“For now, I’m just enjoying every moment.”
There are three statues at the Etihad Stadium already, honoring former captain Vincent Kompany, club-record goalscorer Sergio Aguero, and Foden’s idol, David Silva, the Spanish attacking midfielder they called “Merlin.”
It is now Foden who provides the magic, a role he accepts with relish while displaying a growing maturity and willingness to take on greater responsibility in a team packed with world-class players.
He is the boy who dared to dream and achieved his goal of playing for his beloved club, where the supporters now laud him as “one of our own.”
Feted for performances for club and country that are reminiscent of former Newcastle, Tottenham Hotspur and England hero Paul Gascoigne, with the ability to excite and excel in attack, there is a lot of pressure resting on Foden’s young shoulders.
“I think there are expectations, definitely, because I’ve set my standards so high in the last few seasons,” he said.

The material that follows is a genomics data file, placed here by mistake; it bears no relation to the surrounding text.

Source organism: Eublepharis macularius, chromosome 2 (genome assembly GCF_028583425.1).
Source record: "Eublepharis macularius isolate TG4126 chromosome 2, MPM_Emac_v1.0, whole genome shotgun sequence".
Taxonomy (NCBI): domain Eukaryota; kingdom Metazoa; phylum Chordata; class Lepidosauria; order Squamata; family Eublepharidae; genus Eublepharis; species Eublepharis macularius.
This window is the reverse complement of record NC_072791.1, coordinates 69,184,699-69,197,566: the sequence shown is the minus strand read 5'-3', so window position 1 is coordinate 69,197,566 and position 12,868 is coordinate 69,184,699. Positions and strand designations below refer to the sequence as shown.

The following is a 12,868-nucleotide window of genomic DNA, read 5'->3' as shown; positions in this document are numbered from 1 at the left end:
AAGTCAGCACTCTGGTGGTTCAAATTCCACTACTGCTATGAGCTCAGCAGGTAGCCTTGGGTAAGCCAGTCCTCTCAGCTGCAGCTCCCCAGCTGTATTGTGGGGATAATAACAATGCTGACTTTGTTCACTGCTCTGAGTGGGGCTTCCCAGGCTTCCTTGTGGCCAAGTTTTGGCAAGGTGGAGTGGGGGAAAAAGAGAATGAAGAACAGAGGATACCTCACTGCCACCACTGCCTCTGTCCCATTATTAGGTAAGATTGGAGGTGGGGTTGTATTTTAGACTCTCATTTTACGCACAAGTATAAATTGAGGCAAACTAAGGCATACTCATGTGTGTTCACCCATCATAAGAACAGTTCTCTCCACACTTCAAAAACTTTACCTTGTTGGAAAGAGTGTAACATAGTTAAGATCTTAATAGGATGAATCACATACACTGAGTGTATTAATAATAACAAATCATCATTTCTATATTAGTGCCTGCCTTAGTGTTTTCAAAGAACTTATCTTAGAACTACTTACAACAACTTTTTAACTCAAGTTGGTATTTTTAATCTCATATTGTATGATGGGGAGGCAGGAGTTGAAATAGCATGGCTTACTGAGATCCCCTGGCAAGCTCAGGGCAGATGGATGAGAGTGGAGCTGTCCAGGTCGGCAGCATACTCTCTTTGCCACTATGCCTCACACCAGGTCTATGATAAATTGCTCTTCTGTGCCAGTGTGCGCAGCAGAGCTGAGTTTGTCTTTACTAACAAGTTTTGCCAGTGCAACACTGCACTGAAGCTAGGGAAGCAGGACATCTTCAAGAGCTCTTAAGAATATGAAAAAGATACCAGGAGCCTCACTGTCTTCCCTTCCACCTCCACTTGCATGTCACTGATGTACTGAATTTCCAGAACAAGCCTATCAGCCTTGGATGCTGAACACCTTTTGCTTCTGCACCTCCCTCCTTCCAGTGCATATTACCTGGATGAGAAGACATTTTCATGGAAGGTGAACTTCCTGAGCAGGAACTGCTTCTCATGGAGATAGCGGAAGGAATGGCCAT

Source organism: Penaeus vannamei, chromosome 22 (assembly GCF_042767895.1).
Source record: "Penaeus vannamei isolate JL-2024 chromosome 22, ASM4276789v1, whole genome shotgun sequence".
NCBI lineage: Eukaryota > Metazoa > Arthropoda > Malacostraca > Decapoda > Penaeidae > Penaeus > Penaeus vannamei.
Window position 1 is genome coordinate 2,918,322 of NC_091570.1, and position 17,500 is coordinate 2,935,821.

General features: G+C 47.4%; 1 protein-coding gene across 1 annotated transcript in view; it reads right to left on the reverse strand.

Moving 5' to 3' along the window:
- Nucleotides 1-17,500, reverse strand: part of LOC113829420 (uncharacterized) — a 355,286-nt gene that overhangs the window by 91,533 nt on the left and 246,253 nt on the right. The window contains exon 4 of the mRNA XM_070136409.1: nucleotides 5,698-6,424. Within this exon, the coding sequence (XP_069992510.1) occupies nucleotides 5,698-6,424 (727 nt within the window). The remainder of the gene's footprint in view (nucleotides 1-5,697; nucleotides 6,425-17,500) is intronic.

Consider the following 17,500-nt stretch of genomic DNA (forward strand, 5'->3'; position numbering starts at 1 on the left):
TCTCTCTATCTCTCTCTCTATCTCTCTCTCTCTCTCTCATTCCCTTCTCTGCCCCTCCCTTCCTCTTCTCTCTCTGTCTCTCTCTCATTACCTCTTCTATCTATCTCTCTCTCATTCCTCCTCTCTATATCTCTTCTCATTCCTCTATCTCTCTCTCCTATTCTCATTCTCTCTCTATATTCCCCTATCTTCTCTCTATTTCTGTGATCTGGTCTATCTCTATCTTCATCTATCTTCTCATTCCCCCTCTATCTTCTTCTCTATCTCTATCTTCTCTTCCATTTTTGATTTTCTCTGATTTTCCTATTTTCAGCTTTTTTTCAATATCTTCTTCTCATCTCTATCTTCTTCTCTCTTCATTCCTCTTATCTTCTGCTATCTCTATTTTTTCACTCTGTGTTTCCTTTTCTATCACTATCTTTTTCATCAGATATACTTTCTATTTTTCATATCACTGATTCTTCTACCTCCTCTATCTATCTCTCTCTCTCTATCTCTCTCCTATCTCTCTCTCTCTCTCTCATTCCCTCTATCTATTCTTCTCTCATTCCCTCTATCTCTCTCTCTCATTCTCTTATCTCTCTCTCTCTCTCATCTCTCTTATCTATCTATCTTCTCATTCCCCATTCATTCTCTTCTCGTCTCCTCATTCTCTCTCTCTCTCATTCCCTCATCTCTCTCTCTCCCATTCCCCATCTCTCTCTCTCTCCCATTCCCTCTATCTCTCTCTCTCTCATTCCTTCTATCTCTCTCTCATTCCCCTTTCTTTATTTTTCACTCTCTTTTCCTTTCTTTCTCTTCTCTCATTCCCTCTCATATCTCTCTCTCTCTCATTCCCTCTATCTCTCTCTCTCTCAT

“People expect me to be the game-changer now and I don’t mind that … you know,” Foden said. “I want to be that person who scores and decides a game. I thrive on it; it makes me better and I like the pressure. It’s definitely hard to keep level-headed but I felt I’ve dealt with that pretty well over the time.
“I’ve always tried to put the hard work in training as much as I possibly can to get the rewards. That’s the mentality I have and will just keep trying to do that.”
Foden has returned to fitness and form following the World Cup in Qatar, during which England were beaten in the quarter-finals by France. Manager Gareth Southgate’s squad this week begin another quest for a first major trophy since the 1966 World Cup, with Euro 2024 qualifiers against Italy and Ukraine on Thursday and Sunday.